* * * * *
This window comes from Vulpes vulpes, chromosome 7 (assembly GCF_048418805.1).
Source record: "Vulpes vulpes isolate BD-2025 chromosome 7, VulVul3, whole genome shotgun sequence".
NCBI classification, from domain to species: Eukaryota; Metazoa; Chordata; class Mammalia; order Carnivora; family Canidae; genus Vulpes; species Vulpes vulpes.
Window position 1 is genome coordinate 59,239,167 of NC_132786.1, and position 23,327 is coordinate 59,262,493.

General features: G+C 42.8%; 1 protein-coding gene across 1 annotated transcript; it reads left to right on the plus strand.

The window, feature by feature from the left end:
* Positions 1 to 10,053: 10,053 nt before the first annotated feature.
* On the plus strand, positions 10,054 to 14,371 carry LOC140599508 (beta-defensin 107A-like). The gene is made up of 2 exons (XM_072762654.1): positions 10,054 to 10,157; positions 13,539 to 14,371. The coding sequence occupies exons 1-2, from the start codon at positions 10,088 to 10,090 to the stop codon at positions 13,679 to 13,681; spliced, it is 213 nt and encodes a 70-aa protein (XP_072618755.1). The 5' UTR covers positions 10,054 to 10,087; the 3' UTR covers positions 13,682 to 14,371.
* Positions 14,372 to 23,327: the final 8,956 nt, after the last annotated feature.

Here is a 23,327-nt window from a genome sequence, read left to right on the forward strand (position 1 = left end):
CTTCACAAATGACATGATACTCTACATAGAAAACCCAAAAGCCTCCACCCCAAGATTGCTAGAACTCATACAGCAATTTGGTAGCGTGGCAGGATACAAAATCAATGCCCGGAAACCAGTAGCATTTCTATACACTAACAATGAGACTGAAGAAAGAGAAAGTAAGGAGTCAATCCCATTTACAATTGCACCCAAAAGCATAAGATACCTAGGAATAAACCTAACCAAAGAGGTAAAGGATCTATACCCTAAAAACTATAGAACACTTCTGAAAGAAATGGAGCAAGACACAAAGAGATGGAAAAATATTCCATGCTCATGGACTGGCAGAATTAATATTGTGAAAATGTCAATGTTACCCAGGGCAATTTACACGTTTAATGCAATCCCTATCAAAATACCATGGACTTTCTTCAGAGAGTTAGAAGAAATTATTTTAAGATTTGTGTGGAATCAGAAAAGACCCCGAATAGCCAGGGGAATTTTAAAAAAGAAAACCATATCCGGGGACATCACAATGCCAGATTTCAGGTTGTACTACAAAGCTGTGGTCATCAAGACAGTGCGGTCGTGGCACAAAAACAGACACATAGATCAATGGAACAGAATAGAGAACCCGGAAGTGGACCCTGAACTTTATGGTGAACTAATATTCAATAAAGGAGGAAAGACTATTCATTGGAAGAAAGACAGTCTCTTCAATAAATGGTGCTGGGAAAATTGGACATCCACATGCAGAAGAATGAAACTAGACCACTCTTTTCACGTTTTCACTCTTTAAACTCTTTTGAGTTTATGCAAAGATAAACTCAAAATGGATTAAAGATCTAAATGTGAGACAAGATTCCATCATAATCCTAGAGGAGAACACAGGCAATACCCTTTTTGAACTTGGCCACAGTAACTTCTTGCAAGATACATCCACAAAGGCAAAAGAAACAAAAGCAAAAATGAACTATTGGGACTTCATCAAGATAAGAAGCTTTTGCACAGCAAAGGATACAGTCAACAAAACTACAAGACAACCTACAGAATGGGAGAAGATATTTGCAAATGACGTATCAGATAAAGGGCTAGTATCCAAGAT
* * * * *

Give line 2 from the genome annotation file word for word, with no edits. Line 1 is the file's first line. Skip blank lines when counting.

Source record: "Vulpes vulpes isolate BD-2025 chromosome 7, VulVul3, whole genome shotgun sequence".